The Lovable Losers
The Chicago Cubs have extended their championship drought–104 season have passed since the Cubs won back-to-back World Series wins in 1907 and 1908.
My current streak for not winning the CrossFit Games now stands at 6–merely 98 years behind the Cubs!
If I were a betting man, I would place real money on the Cubs winning a World Series before I win the CrossFit games. Even the newly formed Masters’ division for 40-year-olds won’t lower the bar enough to get my broken body on the podium.
Why I Won’t Win the CrossFit Games
Our motto at CrossFit Mt Olympus is “Know Thyself,” from the Greek phrase γνῶθι σεαυτόν written on the Temple of Apollo at Delphi.
CrossFit has forced me to deal with some difficult realities. It pains me to admit it, but I am no longer a competitive athlete. In 2007, the year I found CrossFit, I represented the Utah National Guard on the All-Army Rugby team and Combined Service All-star teams as part of the World Class Athlete program.
Since then I have been diagnosed with diabetes, broken my leg in a motorcycle accident, and had surgery on my hip and ankle. This on top of a previous major head injury, multiple shoulder surgeries and a knee surgery mean I need more recovery time than even an average CrossFit athlete. Sometimes (often) I overdo it and have to take several weeks off training to heal.
Last year I entered the CrossFit Games Open, but couldn’t physically complete the final events. I had to ask myself “why am I doing this?” when one of our coaches pulled me aside and said, “I don’t think you should do this event until your hip heals,” (thanks, Holly!) Wisdom overruled my ego for once.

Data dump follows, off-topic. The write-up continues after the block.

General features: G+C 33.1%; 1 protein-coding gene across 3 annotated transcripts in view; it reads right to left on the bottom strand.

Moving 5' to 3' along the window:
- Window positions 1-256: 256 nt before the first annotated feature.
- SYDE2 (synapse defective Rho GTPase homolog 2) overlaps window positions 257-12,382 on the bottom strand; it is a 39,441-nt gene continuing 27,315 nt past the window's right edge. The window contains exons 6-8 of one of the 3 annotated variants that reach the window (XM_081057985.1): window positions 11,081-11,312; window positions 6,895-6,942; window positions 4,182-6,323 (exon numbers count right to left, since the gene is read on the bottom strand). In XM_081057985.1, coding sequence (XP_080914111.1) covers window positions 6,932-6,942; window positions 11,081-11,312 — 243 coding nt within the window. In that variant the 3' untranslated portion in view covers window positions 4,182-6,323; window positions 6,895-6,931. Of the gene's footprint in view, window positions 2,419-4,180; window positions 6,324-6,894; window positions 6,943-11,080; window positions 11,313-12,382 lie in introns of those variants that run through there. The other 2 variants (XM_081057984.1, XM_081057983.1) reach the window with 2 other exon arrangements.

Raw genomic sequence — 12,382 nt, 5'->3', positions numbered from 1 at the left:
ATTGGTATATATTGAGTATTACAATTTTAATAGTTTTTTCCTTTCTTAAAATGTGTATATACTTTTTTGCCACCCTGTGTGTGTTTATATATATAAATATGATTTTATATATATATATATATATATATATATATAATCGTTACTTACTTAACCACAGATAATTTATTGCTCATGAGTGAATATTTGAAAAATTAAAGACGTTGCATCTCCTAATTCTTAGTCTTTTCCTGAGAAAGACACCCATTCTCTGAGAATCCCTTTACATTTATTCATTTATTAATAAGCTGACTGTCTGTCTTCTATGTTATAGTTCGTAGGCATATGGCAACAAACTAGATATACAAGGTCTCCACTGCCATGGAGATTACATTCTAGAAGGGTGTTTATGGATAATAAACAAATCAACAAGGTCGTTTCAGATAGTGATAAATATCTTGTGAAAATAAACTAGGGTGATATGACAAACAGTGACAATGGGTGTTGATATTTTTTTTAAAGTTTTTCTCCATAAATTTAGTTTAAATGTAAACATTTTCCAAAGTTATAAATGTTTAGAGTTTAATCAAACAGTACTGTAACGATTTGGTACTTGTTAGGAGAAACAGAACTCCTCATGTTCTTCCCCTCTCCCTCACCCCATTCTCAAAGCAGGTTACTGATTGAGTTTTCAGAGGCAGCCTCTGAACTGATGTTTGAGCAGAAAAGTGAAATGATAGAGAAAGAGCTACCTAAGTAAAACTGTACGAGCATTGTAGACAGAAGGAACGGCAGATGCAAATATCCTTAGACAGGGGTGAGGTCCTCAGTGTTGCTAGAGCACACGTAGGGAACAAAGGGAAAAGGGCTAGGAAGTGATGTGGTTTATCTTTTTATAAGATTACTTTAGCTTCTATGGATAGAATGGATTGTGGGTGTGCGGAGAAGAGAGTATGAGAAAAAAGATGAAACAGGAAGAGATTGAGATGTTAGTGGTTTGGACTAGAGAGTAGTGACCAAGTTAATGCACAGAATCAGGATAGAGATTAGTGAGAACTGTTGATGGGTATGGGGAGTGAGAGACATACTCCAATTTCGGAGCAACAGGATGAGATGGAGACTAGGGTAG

I will be surprised if I can do everything this year. My repaired shoulder would probably come apart if I did a muscle-up unscaled, just like Sergei Akmudov attempting a 1500 pound deadlift!
Why I Compete Anyway
Despite my limitations, I just paid $20 to register for the 2013 CrossFit Games. I have no chance of winning, but I have a 100% chance of competing.
The competition will push me beyond what I think I can do (7 minutes of burpees with people watching, anyone?)
Coach John Wooden said it best in his book, Wooden: A Lifetime of Observations and Reflections on and Off the Court:
The qualities I observe in successful athletes are common among people who enjoy success in business. Both love the battle, the journey, the challenge. Both of them consider the final outcome a by-product.
Both have what it takes to get there and get fired up when the challenge is formidable. They know it presents the potential for greatness and provides the greatest satisfaction.
For only $20, I get to test myself against five incredibly challenging workouts. I get to COMPETE. I get to feel the momentary feeling of greatness that comes only after doing something hard.
This summer, someone else will stand atop the winners podium; I will walk again into CrossFit Mt Olympus with self-respect after having tested myself alongside others who also dared.
We train for the Unknown and Unknowable. We gain a greater understanding of the unknown and unknowable within us.
At the end of the Open I will know something more about myself.